Jörg Goldhahn, MD, MAS, deputy head of the Institute for Translational Medicine at ETH Zurich, Switzerland says that artificial intelligence systems simulate human intelligence by learning, reasoning, and self correction. This technology has the potential to be more accurate than doctors at making diagnoses and performing surgical interventions. It has a “near unlimited capacity” for data processing and subsequent learning, and can do this at a speed that humans cannot match.Increasing amounts of health data, from apps, personal monitoring devices, electronic medical records, and social media platforms are being brought together to give machines as much information as possible about people and their diseases. At the same time machines are “reading” and taking account of the rapidly expanding scientific literature.”The notion that today’s physicians could approximate this knowledge by keeping abreast of current medical research while maintaining close contacts with their patients is an illusion not least because of the sheer volume of data,” says Goldhahn.Machine learning is also not subject to the same level of potential bias seen in human learning that reflects cultural influences and links with particular institutions, for example.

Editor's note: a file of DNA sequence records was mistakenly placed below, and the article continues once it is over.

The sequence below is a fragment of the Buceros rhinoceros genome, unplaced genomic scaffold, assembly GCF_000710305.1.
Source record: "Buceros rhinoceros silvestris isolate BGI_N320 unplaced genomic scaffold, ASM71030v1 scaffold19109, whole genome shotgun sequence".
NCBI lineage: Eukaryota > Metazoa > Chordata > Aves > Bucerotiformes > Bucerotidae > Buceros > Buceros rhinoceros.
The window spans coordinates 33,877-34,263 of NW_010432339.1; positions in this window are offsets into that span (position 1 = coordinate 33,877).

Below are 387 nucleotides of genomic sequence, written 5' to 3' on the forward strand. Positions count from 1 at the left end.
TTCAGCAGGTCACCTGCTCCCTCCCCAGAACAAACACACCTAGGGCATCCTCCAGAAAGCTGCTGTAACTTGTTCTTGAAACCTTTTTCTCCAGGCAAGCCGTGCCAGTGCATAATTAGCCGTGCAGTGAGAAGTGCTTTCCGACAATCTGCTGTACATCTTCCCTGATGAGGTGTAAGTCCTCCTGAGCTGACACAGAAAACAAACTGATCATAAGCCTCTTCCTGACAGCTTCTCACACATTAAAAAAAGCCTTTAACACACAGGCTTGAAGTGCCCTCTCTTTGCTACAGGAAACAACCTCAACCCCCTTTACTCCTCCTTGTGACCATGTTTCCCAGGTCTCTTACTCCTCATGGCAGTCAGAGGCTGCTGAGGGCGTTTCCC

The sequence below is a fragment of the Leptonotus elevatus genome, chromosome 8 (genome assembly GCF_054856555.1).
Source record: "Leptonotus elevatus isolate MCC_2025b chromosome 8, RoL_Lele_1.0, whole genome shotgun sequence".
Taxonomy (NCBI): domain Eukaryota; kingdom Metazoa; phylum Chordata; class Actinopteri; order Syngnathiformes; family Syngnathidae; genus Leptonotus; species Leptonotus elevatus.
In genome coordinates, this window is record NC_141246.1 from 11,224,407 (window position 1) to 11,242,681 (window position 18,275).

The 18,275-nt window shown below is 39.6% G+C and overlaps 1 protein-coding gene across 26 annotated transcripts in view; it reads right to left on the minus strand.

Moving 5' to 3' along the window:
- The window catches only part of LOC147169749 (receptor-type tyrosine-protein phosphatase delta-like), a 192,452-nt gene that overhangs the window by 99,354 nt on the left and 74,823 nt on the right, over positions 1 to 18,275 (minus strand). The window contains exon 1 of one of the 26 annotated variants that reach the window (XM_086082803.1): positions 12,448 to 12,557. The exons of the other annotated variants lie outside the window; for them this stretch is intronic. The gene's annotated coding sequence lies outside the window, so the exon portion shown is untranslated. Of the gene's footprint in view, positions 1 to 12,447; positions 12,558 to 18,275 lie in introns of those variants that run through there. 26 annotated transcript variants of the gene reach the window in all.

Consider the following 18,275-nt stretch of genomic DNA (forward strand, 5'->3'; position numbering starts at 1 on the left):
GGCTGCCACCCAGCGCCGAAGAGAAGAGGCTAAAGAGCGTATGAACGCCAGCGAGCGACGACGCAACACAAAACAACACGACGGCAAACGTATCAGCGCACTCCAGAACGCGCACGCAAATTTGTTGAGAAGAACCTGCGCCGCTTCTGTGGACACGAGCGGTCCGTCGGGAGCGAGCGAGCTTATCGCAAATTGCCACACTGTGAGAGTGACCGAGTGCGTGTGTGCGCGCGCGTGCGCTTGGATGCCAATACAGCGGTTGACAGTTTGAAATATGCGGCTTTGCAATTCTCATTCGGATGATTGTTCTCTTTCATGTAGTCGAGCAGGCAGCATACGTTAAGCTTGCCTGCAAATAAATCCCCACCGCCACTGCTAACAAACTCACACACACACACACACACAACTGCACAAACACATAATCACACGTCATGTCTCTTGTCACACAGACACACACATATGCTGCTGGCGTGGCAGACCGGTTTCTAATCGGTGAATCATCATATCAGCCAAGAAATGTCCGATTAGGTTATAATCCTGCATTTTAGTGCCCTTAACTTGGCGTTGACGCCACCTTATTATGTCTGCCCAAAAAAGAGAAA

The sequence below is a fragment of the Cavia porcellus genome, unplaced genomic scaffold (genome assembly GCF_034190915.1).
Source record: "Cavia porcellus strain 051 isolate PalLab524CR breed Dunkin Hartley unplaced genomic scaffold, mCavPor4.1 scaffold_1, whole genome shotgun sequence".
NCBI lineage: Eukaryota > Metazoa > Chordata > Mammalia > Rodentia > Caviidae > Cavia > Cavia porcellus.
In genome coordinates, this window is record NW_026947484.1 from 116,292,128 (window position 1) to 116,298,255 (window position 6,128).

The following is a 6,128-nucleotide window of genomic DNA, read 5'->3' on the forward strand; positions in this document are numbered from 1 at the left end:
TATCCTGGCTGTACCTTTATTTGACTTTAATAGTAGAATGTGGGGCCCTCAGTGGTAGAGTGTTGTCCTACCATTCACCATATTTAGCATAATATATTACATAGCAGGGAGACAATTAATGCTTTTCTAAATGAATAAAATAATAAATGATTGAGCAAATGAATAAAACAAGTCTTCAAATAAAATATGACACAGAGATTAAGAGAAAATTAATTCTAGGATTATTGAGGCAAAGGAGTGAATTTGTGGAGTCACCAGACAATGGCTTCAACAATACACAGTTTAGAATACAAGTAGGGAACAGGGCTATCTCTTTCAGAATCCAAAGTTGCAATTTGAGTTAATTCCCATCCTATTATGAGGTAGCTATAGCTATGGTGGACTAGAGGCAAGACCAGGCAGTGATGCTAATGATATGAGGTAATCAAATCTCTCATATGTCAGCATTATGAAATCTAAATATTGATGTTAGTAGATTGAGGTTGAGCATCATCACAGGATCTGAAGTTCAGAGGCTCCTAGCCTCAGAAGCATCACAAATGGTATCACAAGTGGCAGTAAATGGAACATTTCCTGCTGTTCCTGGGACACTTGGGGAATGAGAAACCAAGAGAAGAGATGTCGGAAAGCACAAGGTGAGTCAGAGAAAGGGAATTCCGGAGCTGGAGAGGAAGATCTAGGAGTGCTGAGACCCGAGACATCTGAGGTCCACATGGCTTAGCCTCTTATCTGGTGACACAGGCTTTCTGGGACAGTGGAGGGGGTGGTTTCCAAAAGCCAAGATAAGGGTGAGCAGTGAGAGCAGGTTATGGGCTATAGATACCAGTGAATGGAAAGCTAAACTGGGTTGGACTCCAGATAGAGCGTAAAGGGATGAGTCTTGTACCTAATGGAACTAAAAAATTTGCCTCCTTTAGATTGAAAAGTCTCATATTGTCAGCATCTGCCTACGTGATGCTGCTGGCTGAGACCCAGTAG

“Computers aren’t able to care for patients in the sense of showing devotion or concern for the other as a person, because they are not people and do not care about anything. Sophisticated robots might show empathy as a matter of form, just as humans might behave nicely in social situations yet remain emotionally disengaged because they are only performing a social role.”
“Patients need to be cared for by people, especially when we are ill and at our most vulnerable. A machine will never be able to show us true comfort,” they say.